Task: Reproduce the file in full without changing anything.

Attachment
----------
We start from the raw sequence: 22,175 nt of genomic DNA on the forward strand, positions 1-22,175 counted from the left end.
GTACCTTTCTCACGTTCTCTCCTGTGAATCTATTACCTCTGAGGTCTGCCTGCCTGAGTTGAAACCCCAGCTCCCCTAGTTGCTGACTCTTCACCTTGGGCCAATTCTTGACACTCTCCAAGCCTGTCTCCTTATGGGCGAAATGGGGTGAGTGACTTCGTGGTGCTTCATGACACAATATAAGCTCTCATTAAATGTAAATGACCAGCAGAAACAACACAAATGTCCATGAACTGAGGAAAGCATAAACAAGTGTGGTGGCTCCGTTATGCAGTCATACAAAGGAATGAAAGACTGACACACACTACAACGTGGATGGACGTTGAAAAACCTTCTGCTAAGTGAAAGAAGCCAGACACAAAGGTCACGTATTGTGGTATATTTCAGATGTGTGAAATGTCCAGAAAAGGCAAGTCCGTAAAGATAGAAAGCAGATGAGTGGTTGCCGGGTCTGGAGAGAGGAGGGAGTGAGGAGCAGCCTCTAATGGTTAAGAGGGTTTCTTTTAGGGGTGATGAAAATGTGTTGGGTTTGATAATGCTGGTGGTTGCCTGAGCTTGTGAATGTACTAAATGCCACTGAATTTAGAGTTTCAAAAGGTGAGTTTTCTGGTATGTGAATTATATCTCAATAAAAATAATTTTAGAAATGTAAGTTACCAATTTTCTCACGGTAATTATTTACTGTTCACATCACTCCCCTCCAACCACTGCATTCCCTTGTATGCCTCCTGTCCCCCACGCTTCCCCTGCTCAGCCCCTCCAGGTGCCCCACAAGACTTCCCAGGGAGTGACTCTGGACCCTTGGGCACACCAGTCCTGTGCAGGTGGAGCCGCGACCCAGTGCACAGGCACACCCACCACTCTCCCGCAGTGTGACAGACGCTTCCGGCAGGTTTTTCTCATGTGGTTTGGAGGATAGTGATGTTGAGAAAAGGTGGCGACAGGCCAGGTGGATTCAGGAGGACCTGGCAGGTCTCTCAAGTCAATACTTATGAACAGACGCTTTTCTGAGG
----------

We start from the raw sequence: 22,175 nt of genomic DNA on the forward strand, positions 1-22,175 counted from the left end.
GTACCTTTCTCACGTTCTCTCCTGTGAATCTATTACCTCTGAGGTCTGCCTGCCTGAGTTGAAACCCCAGCTCCCCTAGTTGCTGACTCTTCACCTTGGGCCAATTCTTGACACTCTCCAAGCCTGTCTCCTTATGGGCGAAATGGGGTGAGTGACTTCGTGGTGCTTCATGACACAATATAAGCTCTCATTAAATGTAAATGACCAGCAGAAACAACACAAATGTCCATGAACTGAGGAAAGCATAAACAAGTGTGGTGGCTCCGTTATGCAGTCATACAAAGGAATGAAAGACTGACACACACTACAACGTGGATGGACGTTGAAAAACCTTCTGCTAAGTGAAAGAAGCCAGACACAAAGGTCACGTATTGTGGTATATTTCAGATGTGTGAAATGTCCAGAAAAGGCAAGTCCGTAAAGATAGAAAGCAGATGAGTGGTTGCCGGGTCTGGAGAGAGGAGGGAGTGAGGAGCAGCCTCTAATGGTTAAGAGGGTTTCTTTTAGGGGTGATGAAAATGTGTTGGGTTTGATAATGCTGGTGGTTGCCTGAGCTTGTGAATGTACTAAATGCCACTGAATTTAGAGTTTCAAAAGGTGAGTTTTCTGGTATGTGAATTATATCTCAATAAAAATAATTTTAGAAATGTAAGTTACCAATTTTCTCACGGTAATTATTTACTGTTCACATCACTCCCCTCCAACCACTGCATTCCCTTGTATGCCTCCTGTCCCCCACGCTTCCCCTGCTCAGCCCCTCCAGGTGCCCCACAAGACTTCCCAGGGAGTGACTCTGGACCCTTGGGCACACCAGTCCTGTGCAGGTGGAGCCGCGACCCAGTGCACAGGCACACCCACCACTCTCCCGCAGTGTGACAGACGCTTCCGGCAGGTTTTTCTCATGTGGTTTGGAGGATAGTGATGTTGAGAAAAGGTGGCGACAGGCCAGGTGGATTCAGGAGGACCTGGCAGGTCTCTCAAGTCAATACTTATGAACAGACGCTTTTCTGAGG